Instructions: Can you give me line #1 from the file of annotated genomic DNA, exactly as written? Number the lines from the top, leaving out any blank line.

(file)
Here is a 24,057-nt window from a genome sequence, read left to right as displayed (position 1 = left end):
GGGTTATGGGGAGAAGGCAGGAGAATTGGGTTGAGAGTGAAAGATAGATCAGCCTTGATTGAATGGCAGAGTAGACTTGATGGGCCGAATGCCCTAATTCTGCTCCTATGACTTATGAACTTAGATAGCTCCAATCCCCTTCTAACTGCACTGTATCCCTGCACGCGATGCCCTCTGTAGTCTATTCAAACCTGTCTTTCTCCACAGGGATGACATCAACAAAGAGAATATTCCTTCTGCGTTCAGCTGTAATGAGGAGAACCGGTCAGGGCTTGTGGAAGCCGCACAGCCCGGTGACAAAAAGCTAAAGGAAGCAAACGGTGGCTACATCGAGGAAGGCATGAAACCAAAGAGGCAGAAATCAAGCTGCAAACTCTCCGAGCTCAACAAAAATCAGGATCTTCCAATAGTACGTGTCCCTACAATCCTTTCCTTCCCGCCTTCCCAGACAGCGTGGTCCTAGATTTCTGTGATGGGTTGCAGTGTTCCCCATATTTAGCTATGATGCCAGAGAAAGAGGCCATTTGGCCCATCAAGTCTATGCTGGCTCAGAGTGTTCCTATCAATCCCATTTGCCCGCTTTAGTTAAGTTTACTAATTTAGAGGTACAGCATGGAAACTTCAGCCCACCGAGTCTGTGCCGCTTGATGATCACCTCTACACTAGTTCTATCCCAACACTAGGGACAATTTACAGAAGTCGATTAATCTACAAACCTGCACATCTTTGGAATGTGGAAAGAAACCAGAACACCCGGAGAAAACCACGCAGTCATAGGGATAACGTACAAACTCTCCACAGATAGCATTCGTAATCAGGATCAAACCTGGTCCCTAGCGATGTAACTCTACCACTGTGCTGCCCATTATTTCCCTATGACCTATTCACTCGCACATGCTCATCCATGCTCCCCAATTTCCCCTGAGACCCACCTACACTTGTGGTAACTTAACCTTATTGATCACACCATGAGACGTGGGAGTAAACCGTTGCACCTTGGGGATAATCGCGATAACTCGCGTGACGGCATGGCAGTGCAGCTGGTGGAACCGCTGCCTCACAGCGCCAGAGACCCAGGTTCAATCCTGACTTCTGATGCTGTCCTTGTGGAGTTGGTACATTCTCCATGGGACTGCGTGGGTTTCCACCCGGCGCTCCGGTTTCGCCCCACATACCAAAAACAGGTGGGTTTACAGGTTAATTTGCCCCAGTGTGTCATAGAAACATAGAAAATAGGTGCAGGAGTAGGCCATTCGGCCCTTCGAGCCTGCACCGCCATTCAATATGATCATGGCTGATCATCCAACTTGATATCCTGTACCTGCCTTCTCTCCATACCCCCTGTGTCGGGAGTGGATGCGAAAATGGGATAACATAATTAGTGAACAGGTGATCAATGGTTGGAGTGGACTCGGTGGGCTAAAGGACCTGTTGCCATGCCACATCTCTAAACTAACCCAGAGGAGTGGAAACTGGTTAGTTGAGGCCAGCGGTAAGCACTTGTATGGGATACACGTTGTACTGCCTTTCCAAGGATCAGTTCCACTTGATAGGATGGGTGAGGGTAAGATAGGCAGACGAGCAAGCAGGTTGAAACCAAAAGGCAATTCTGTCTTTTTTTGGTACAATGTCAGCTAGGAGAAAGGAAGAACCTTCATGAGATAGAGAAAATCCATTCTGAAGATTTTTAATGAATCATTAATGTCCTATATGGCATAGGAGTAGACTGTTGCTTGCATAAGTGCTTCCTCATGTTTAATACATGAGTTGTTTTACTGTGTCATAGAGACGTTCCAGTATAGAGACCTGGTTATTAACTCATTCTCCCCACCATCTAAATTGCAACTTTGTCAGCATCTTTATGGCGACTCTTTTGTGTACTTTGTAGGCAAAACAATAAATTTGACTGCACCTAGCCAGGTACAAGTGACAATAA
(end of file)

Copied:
Here is a 24,057-nt window from a genome sequence, read left to right as displayed (position 1 = left end):